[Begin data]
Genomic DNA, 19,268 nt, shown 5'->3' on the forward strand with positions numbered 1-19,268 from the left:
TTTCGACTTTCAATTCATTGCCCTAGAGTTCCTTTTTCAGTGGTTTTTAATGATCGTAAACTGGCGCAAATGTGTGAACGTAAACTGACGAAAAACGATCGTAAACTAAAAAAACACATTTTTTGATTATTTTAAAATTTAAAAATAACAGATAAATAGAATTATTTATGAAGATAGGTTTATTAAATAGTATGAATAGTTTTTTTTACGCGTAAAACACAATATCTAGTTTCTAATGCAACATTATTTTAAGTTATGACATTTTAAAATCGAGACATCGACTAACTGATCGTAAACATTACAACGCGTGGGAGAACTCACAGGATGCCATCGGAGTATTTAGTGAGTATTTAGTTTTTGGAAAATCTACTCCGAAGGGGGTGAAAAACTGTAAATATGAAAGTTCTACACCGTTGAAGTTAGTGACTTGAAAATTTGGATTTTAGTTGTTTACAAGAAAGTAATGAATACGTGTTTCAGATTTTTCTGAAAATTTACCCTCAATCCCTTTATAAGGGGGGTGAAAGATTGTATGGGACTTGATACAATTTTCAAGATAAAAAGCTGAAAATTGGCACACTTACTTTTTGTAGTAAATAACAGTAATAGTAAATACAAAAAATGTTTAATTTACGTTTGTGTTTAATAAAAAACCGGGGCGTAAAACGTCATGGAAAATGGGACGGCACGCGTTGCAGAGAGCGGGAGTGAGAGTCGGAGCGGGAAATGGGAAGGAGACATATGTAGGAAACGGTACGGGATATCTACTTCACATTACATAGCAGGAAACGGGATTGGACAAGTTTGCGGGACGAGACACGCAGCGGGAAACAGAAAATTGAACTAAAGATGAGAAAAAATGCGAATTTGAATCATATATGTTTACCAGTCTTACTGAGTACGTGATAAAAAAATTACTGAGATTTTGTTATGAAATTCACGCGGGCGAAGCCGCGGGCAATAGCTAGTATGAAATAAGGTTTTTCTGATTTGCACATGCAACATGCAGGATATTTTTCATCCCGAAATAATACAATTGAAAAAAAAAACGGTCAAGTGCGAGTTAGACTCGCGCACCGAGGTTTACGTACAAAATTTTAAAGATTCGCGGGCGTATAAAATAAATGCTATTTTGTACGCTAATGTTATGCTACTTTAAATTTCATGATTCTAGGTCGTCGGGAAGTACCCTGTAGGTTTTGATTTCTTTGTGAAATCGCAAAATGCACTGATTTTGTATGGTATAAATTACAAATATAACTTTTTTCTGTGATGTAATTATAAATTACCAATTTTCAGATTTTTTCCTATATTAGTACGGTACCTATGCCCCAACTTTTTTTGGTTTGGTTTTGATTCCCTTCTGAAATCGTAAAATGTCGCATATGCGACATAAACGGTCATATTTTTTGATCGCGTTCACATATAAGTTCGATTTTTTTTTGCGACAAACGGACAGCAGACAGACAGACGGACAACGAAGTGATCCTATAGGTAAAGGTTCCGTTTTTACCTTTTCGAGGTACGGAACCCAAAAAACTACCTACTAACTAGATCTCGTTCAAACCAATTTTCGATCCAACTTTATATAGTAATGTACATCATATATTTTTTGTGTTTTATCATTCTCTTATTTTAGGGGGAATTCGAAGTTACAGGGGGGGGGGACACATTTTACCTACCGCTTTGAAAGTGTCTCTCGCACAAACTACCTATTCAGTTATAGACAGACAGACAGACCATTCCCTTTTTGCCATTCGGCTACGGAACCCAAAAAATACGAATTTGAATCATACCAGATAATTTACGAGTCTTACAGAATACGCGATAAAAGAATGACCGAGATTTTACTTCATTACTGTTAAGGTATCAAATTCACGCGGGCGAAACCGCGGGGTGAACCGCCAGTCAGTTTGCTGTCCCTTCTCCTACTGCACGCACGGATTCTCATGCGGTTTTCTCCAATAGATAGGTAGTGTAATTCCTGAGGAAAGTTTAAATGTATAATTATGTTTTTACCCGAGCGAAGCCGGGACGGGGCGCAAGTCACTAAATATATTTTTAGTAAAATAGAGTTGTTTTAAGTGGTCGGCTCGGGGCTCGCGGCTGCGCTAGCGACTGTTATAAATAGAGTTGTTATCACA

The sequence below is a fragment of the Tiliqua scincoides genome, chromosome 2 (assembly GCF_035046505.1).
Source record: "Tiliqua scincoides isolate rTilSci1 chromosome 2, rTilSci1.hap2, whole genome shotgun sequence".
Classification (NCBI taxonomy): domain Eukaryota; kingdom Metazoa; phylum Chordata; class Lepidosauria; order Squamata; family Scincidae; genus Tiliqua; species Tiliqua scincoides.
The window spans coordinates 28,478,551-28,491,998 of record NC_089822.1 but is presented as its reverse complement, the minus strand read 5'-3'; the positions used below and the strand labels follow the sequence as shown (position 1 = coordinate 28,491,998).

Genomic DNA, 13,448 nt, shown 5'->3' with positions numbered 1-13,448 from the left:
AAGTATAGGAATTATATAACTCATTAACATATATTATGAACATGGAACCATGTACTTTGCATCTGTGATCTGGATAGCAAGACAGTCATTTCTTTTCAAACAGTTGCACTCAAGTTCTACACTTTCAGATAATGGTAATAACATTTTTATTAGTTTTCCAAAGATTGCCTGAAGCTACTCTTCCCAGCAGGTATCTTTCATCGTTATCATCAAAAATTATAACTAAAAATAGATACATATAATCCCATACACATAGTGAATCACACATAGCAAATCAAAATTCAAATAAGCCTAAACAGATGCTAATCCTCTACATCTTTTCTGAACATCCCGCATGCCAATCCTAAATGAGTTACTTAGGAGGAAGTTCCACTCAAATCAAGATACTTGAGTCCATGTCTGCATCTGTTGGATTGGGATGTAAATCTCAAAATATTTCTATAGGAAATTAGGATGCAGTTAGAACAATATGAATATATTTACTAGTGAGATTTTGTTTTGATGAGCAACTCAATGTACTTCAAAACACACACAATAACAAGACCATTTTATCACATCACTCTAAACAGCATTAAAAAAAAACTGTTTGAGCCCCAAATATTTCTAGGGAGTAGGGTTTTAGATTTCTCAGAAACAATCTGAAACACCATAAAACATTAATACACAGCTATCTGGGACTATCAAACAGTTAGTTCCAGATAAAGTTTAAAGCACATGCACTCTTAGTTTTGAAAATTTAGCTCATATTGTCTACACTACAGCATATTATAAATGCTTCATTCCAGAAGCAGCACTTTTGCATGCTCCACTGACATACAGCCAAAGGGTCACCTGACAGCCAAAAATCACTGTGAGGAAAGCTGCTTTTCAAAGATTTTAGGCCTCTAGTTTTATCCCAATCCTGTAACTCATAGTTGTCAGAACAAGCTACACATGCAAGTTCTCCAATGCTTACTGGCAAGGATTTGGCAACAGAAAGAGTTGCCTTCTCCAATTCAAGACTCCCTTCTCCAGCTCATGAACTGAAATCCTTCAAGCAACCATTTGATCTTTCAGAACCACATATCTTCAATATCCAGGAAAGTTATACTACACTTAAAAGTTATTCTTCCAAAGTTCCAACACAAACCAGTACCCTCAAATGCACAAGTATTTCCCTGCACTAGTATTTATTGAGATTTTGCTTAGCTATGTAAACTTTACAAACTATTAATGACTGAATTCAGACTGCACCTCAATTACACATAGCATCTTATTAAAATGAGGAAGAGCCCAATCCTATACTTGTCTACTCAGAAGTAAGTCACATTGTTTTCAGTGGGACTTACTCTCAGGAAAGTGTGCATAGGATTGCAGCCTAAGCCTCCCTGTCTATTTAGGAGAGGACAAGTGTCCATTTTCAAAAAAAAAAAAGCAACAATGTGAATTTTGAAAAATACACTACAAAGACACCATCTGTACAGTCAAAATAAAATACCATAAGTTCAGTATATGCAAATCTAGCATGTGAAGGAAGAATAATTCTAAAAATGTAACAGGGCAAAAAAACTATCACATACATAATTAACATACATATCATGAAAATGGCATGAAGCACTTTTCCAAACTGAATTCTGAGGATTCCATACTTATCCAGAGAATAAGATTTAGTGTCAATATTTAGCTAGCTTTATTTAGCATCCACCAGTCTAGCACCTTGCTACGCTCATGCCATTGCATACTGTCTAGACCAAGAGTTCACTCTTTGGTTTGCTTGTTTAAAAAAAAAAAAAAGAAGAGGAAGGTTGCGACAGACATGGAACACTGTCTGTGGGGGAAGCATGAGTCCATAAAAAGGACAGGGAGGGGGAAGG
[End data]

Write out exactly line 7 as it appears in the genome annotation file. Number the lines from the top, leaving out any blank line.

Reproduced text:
Genomic DNA, 13,448 nt, shown 5'->3' with positions numbered 1-13,448 from the left: